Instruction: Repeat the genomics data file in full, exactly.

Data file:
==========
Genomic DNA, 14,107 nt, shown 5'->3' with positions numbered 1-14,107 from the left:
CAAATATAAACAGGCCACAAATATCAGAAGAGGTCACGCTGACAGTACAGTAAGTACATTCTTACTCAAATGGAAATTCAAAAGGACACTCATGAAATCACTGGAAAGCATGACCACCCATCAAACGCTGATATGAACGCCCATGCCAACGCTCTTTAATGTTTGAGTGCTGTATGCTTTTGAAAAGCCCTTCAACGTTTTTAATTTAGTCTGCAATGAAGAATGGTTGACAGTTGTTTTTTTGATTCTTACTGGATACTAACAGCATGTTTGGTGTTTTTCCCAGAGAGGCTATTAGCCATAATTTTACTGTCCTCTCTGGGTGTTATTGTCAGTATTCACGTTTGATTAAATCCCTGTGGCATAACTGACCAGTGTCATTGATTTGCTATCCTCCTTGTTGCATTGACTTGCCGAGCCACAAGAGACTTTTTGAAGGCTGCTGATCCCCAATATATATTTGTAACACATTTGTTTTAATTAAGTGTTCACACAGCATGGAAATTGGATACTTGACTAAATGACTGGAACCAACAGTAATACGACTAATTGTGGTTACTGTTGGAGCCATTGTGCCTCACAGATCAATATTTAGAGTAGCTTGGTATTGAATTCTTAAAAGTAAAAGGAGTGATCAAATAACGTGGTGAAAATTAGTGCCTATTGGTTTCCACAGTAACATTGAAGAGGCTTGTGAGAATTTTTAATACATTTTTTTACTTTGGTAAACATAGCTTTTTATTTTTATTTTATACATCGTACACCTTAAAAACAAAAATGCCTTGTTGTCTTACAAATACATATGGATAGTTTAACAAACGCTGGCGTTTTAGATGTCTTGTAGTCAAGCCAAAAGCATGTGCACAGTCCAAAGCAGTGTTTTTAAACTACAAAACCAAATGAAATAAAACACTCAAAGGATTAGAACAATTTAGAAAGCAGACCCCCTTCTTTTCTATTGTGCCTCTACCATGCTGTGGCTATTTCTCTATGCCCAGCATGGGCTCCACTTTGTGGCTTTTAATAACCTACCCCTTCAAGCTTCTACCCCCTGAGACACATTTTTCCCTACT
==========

Genomic DNA, 14,107 nt, shown 5'->3' with positions numbered 1-14,107 from the left:
CAAATATAAACAGGCCACAAATATCAGAAGAGGTCACGCTGACAGTACAGTAAGTACATTCTTACTCAAATGGAAATTCAAAAGGACACTCATGAAATCACTGGAAAGCATGACCACCCATCAAACGCTGATATGAACGCCCATGCCAACGCTCTTTAATGTTTGAGTGCTGTATGCTTTTGAAAAGCCCTTCAACGTTTTTAATTTAGTCTGCAATGAAGAATGGTTGACAGTTGTTTTTTTGATTCTTACTGGATACTAACAGCATGTTTGGTGTTTTTCCCAGAGAGGCTATTAGCCATAATTTTACTGTCCTCTCTGGGTGTTATTGTCAGTATTCACGTTTGATTAAATCCCTGTGGCATAACTGACCAGTGTCATTGATTTGCTATCCTCCTTGTTGCATTGACTTGCCGAGCCACAAGAGACTTTTTGAAGGCTGCTGATCCCCAATATATATTTGTAACACATTTGTTTTAATTAAGTGTTCACACAGCATGGAAATTGGATACTTGACTAAATGACTGGAACCAACAGTAATACGACTAATTGTGGTTACTGTTGGAGCCATTGTGCCTCACAGATCAATATTTAGAGTAGCTTGGTATTGAATTCTTAAAAGTAAAAGGAGTGATCAAATAACGTGGTGAAAATTAGTGCCTATTGGTTTCCACAGTAACATTGAAGAGGCTTGTGAGAATTTTTAATACATTTTTTTACTTTGGTAAACATAGCTTTTTATTTTTATTTTATACATCGTACACCTTAAAAACAAAAATGCCTTGTTGTCTTACAAATACATATGGATAGTTTAACAAACGCTGGCGTTTTAGATGTCTTGTAGTCAAGCCAAAAGCATGTGCACAGTCCAAAGCAGTGTTTTTAAACTACAAAACCAAATGAAATAAAACACTCAAAGGATTAGAACAATTTAGAAAGCAGACCCCCTTCTTTTCTATTGTGCCTCTACCATGCTGTGGCTATTTCTCTATGCCCAGCATGGGCTCCACTTTGTGGCTTTTAATAACCTACCCCTTCAAGCTTCTACCCCCTGAGACACATTTTTCCCTACT